Since Otter’s arrival at Intermark, the agency has become the largest hybrid agency in the Southeast and one of the top hybrid agencies in the country, driven equally by brand advertising as well as digital and social media and handling national accounts from coast to coast. Otter says, “I now have the privilege of working at a national caliber agency that just so happens to be blessed to be in Birmingham. Creativity and innovation are no longer departmental distinctions, but a mind set to everything we do across all disciplines. There are so many ways we can talk to people. You no longer have to spend a lot of money to be very effective, you just need to be smart.”

Otter has used this theory with much success. One standout example is the SmartStrand Zoo Challenge for Mohawk Flooring. Over 160 million peoplewatched via 12 live webcams, digital and social platforms as six elephants, three camels and a black rhino lived on SmartStrand carpet at the Dallas Zoo for three weeks. The carpet emerged flawless after a good cleaning. The results? Mohawk sold over 50 million square yards of carpet, leading to a six-month backlog of orders, and the campaign was named one of the eight best integrated campaigns in the world at this year’s Cannes Festival.

Otter concedes achieving this kind of exposure involves a certain degree of luck and serendipity. “What’s going to be the most popular hit on YouTube today?” he muses. “How does that happen? I wish I knew.”

At Intermark, a lot of that happens through synergy—the ability to work in several mediums at once, providing consistent branding and a well-honed message—as well as synergy among the team. McKenzie credits Otter’s winning and disarming personality with helping to create an atmosphere where people are able to build on one another’s ideas.

“We’ve very much seen that,” McKenzie says. “One of the great things about Keith, and you’ll never hear this from him, is how well he works with other people.

“If you’ve been around this industry very long, there’s one thing that’s true, and that’s a lot of great creative people either come with associated egos or personality quirks,” he continues. “This means often they are a single point of success. But to be really successful you have to believe that great ideas can come from anywhere and anybody, and he does believe that. I’ve never met anyone with his own personal ego in check better than Keith Otter.” As a tangible sign of this, Otter—like everyone in the agency—houses his ego in a modest cubicle in the open–format office.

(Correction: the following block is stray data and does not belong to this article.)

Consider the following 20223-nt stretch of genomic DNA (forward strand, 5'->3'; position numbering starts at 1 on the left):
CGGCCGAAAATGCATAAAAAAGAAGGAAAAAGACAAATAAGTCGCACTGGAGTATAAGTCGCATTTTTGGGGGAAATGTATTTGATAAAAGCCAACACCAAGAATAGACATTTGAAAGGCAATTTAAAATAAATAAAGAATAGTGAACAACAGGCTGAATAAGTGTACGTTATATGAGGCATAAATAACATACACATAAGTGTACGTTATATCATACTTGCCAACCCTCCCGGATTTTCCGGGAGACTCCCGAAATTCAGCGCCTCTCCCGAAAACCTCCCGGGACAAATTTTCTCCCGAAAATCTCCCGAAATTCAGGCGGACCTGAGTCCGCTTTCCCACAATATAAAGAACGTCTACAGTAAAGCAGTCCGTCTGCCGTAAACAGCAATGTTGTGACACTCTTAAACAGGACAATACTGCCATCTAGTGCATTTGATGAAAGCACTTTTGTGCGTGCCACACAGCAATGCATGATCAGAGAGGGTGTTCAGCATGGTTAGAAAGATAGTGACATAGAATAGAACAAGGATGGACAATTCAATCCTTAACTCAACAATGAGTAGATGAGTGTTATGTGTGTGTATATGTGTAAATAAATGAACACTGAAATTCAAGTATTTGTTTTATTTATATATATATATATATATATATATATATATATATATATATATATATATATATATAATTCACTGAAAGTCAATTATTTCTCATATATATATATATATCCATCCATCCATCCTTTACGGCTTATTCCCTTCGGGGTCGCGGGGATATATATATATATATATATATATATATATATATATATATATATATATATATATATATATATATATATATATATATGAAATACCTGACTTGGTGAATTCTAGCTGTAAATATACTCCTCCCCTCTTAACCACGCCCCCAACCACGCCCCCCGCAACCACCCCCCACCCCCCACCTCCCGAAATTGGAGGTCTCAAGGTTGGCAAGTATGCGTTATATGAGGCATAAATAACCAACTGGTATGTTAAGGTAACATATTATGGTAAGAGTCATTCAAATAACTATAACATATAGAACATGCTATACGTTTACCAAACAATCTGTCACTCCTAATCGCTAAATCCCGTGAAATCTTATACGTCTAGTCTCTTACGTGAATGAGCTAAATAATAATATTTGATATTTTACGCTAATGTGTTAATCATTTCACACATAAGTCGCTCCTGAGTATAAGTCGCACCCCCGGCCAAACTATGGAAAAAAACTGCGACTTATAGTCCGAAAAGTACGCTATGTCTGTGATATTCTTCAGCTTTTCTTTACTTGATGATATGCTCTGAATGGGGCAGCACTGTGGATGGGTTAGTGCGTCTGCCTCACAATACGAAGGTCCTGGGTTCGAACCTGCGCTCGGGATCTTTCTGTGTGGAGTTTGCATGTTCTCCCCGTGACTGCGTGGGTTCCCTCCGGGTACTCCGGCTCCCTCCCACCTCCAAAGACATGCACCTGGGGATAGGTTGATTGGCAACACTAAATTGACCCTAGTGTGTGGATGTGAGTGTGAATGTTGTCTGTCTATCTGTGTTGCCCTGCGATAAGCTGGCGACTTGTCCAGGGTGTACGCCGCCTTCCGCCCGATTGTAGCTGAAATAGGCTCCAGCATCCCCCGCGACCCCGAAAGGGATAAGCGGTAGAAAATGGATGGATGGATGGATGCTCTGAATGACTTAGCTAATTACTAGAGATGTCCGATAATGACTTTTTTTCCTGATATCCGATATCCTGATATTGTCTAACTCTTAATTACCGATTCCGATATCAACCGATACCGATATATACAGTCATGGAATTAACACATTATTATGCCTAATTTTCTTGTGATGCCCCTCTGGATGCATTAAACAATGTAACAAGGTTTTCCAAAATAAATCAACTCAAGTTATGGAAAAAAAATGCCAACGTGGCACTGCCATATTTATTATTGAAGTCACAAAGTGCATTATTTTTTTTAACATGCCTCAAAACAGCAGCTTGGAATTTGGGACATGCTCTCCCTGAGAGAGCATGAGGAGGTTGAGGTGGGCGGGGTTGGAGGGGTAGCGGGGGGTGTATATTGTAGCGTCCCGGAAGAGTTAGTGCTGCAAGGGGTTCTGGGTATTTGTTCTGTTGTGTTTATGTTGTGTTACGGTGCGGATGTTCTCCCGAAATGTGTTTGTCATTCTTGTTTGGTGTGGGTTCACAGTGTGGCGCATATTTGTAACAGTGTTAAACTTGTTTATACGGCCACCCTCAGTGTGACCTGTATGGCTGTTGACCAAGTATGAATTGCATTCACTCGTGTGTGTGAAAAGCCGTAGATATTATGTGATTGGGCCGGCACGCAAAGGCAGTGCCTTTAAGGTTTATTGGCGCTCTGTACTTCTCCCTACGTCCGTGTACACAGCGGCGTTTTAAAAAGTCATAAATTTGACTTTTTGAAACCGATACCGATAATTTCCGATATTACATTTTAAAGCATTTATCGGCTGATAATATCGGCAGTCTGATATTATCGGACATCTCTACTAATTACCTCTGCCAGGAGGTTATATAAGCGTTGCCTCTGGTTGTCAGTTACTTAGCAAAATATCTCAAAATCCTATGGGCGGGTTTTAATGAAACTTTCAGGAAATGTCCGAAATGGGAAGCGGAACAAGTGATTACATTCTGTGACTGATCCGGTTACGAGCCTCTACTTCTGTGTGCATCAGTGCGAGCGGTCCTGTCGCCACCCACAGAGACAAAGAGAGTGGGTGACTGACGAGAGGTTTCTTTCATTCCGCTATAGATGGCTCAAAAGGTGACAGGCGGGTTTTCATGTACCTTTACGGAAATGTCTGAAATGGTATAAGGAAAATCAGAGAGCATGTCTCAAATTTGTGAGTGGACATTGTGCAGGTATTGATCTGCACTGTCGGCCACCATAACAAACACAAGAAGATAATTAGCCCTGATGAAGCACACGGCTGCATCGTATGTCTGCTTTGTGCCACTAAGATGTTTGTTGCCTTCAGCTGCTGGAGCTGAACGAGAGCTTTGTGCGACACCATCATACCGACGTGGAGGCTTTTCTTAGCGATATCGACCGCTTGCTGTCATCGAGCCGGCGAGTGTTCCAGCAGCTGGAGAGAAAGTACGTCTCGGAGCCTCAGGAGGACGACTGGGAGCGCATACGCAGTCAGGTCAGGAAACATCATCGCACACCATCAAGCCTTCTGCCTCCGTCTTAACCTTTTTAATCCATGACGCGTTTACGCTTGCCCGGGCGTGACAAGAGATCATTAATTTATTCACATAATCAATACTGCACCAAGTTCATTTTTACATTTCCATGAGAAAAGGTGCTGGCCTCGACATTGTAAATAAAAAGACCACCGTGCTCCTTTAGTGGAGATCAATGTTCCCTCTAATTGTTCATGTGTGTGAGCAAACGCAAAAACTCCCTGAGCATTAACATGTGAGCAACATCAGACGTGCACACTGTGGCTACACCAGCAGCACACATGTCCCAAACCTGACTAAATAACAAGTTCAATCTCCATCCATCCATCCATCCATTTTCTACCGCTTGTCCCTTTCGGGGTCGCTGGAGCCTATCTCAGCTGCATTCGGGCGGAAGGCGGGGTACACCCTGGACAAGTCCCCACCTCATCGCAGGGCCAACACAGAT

McKenzie credits Otter with a sort of multiplier effect, attracting some of the best and brightest talents from the top posts of the world’s leading agencies, media and high–tech companies thus helping to double the size of the agency in just over a year to just over 200 employees.

Senior agency producer Chris Mann shares McKenzie’s assessment of his colleague. Mann has traveled with Otter on shoots throughout Asia, South America and the U.S. All those long flights and work hours together might put some people at odds, but Mann says Otter contributes a level of camaraderie that stems in no small part from his “lovable” personality, which might not be a word heard with frequency in the cutthroat world of advertising.

“I’ve never seen anybody adapt to his environment from another country better than him,” Mann says. “You talk to him once and you think, I really like that guy. I want to hear more.”

Working to Relax

As hectic as his job is, Otter still has a calmer life in the States and gets to spend more time with his wife and girls. Living outside the city, near the town of Mount Laurel, he enjoys the relative quiet and nature of his new surroundings.

Still, he remains remarkably prolific even in his downtime, and it’s often hard to decipher the difference between his work and pastimes. Otter personally has been named one of Creative Review magazine’s coveted Creatives Behind the Lens winners for his film and photographic work. His photographic work has been exhibited in London, Paris and New York and has been recognized by major international bodies such as Communication Arts and One Show. And last month, three of Otter’s photos were chosen from entries submitted from 35 countries to appear in the Cannes Lions Big Book. There’s even a decent chance you’ve either purchased or received a greeting card featuring one of Otter’s pictures.

He’s also working on a novel, with eight chapters already completed. And the man who much earlier in his career aspired to host a children’s program is taking advantage of the even playing field created by the Internet to finally produce his own show, produced by and starring Otter himself.

So if you don’t work in advertising and haven’t heard of Keith Otter yet, stay tuned. You will soon enough. Even if Otter deadpans, “Nobody really likes me.”•

One Response to “the Creative Beast”

  1. Lily says:

    Good luck to him. Intermark is where advertising careers go to die. I give him 12 months, at the most.